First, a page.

While there is celebration about bay grasses hitting record levels for the third year running across the Chesapeake Bay, Anne Arundel’s rivers saw an overall decline in 2017.
The South and Severn rivers saw grasses disappear, but the Magothy saw a modest increase.
The Chesapeake Bay Program announced in April that the annual aerial survey of submerged aquatic vegetation by the Virginia Institute of Marine Science found a baywide increase to 104,843 acres, topping 100,000 acres for the first time since the survey began in 1984.
Bay grasses are vital to the bay’s health. They keep the water clean by absorbing nutrients, protecting shorelines from wave and wake action and provide habitat for young crabs and fish.
But like grasses on your lawn they need sunlight to survive. And when the bay and its tributaries are clouded by algae blooms or sediment sunlight does not reach the grasses. Human activity like boat wakes, propeller damage, even purposeful removal cause harm.
Bay grasses were once so abundant in the tributaries devices were towed behind boats to cut them and the state even distributed poison to kill grasses off to aid navigation.
But no more. Now increasing grass coverage is a primary goal of the Chesapeake Bay Agreement and the Chesapeake Bay Program aiming to implement the goals in it. Last year’s grass growth took the baywide total 14,843 acres over the 2017 program target and 57 percent of the total goal.
It wasn’t good news everywhere. Many tributaries in the middle of the bay, including the South and Severn rivers here and the Choptank across the bay. saw dramatic losses of SAV.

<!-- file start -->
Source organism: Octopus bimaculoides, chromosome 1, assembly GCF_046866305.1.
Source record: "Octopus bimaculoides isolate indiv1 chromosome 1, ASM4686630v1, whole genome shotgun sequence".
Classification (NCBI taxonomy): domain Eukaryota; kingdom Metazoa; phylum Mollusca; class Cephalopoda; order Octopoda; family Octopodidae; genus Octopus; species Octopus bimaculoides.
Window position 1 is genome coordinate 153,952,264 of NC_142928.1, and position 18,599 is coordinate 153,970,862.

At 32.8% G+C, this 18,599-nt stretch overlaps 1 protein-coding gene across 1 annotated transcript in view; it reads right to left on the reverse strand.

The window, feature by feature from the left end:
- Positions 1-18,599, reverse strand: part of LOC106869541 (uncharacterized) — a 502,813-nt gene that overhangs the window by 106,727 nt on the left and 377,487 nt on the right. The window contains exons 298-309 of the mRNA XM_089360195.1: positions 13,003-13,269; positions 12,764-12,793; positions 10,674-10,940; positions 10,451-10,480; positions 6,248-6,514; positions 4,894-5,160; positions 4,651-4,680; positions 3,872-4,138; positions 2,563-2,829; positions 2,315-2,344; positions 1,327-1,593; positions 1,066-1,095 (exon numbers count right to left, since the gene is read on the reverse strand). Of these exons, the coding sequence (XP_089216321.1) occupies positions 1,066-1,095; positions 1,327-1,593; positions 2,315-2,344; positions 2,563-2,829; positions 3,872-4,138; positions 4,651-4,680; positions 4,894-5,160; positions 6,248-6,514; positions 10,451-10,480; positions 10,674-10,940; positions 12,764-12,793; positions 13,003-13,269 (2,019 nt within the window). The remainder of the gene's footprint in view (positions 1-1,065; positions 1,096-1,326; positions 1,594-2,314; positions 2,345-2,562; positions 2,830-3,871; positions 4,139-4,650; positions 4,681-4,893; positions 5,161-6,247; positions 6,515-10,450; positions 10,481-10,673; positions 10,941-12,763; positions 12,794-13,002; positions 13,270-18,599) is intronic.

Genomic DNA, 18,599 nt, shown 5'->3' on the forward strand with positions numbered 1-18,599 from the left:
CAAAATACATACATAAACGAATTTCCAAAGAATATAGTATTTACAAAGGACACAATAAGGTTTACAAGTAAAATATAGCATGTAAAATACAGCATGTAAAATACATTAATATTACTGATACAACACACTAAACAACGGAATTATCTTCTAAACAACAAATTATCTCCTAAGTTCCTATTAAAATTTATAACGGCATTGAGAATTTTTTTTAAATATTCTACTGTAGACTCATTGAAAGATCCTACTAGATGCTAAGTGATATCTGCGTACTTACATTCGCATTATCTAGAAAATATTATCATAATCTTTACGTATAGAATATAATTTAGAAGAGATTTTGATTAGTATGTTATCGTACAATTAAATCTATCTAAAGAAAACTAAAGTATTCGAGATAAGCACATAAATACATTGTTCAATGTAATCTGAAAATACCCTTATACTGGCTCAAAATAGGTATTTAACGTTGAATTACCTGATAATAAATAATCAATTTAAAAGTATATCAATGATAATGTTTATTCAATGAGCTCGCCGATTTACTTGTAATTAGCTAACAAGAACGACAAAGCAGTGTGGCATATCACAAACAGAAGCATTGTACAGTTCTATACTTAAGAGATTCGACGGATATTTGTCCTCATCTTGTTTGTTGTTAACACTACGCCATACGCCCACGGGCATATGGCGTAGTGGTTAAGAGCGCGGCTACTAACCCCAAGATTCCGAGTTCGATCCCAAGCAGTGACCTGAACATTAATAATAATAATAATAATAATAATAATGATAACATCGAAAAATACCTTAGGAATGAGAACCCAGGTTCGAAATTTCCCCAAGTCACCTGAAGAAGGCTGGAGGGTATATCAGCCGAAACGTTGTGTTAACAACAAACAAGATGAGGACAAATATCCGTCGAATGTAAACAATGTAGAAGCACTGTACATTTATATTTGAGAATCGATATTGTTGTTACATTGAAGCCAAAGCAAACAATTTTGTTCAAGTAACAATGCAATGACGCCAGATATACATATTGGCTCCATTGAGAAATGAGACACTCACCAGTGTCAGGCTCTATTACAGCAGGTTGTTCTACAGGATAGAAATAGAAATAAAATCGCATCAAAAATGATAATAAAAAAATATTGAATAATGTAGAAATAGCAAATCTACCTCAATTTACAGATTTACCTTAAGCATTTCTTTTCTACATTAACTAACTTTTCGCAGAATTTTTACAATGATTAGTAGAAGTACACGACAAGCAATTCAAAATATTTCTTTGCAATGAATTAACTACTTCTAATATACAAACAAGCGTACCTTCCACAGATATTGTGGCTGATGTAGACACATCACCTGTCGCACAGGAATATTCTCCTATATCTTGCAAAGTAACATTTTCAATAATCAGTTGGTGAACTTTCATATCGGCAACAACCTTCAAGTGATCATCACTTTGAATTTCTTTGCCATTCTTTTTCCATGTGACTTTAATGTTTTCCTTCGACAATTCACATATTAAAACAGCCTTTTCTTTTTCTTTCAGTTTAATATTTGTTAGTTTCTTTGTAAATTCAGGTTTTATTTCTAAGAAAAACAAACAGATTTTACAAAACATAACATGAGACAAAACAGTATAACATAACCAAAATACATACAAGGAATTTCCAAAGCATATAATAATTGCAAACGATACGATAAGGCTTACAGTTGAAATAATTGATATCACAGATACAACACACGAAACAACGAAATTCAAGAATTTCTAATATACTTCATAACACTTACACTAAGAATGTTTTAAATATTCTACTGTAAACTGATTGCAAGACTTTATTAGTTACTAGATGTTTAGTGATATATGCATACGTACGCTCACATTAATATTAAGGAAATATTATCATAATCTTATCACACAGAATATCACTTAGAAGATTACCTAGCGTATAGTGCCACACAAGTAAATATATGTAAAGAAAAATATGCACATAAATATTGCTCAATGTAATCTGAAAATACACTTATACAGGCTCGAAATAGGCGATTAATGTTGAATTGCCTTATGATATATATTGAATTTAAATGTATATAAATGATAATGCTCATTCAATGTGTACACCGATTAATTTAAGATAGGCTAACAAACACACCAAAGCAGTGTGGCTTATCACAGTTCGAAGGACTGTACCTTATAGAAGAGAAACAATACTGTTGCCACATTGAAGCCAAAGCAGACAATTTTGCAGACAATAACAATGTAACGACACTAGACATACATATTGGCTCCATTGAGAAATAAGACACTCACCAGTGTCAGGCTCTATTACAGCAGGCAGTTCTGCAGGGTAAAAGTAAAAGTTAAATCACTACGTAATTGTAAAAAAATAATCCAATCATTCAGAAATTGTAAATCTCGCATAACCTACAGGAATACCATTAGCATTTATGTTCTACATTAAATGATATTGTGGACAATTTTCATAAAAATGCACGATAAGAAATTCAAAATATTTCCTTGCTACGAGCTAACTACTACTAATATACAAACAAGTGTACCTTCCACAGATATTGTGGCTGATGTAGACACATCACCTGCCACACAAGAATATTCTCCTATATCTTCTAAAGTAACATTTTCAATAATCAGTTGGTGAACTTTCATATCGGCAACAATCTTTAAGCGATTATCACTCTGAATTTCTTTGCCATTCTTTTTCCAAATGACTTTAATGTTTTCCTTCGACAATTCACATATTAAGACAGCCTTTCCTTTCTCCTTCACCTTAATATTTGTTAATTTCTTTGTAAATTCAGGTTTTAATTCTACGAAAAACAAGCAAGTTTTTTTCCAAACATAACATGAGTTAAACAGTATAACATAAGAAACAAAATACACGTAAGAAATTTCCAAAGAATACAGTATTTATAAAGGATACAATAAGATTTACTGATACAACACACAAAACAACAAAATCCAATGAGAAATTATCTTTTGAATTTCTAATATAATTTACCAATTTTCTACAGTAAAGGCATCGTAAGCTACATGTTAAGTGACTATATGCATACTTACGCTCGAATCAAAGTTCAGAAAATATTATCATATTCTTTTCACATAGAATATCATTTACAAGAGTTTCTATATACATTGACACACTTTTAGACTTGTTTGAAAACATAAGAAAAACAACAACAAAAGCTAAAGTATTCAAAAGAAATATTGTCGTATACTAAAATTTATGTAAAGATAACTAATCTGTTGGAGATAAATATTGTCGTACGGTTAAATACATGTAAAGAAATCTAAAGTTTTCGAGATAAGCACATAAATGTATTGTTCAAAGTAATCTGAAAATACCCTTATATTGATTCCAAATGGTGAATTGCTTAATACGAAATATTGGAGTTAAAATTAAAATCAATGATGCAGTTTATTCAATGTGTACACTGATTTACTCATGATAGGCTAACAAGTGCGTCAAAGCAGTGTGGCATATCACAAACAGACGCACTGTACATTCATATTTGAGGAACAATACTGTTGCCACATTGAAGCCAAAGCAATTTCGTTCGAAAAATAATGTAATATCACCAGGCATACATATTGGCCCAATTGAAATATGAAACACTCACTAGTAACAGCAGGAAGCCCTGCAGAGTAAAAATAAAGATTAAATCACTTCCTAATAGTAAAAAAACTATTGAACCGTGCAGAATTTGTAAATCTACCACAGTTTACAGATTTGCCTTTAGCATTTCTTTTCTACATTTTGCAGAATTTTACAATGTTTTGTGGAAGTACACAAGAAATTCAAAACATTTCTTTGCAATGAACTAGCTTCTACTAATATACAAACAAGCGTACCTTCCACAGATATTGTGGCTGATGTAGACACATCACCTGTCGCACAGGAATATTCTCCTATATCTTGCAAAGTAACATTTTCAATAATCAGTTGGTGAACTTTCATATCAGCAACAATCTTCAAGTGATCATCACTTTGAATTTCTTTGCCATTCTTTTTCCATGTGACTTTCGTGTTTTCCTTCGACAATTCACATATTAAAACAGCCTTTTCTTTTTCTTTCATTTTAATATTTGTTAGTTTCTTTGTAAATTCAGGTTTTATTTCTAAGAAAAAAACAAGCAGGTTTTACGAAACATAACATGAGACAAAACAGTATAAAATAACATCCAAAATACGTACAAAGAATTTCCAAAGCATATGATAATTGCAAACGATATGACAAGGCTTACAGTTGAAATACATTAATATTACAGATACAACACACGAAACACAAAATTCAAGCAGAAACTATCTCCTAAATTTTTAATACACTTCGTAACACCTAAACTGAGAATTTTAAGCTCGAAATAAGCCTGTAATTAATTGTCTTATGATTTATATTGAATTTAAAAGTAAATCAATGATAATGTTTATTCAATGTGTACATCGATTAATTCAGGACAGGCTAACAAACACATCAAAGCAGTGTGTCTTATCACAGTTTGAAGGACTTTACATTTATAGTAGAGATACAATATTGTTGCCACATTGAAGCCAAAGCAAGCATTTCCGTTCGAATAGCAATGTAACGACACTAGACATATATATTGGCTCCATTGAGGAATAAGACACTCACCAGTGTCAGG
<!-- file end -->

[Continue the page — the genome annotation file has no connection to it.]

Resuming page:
And a goodly chunk of the bay itself , from the Bay Bridge to just north of the Patapsco, saw a decline as well.
The Severn saw grasses flourish after a positive period of water clarity in 2016. But in 2017, 31 percent of its grasses were gone - dipping from 283 acres to 189.
The South River had seen 14 grasses growing off of South River Farm Park and in Glebe Bay in 2016. In 2017 it was all gone.
“We had that clean water event a couple years ago and the grasses seeded, creating the largest amount of grasses in years. But a lot of rain and mud, sediments and nutrients ran into the river, and we have a 31 percent drop,” said Tom Guay of the Severn River Association. “It was disappointing, we are going backwards.”
He said last year you could see grasses in the shallows all covered with brown algae. “The water was so murky.”
The Magothy saw a bump from 14 acres in 2016 to 23 in 2017.
“We found five different species in the river. It is amazing that we did,” said Paul Spadaro, president of the Magothy River Association.
He said the most grasses have been found near areas of natural shoreline as opposed to areas with bulkhead or rip-rap stone.
“When your bulkhead fails the county lets you rebuild it a few feet into the water, that puts the shore in deeper water where grasses don’t have a chance to grow because they don’t get the light they need,” Spadaro said.
Another likely cause of the decline is species specific.
Most of the grasses lost were beds of widgeon grass, a “boom and bust” species that can rise and fall from year to year. So the widgeon grass-led spike seen in the South and Severn was not guaranteed to last.
The Lower Patuxent, south of Anne Arundel’s shores, was also part of the good news, seeing a whopping 301 percent increase in grass coverage in the VIMS survey. It started with 32 acres and leapt to 131 acres in 2017.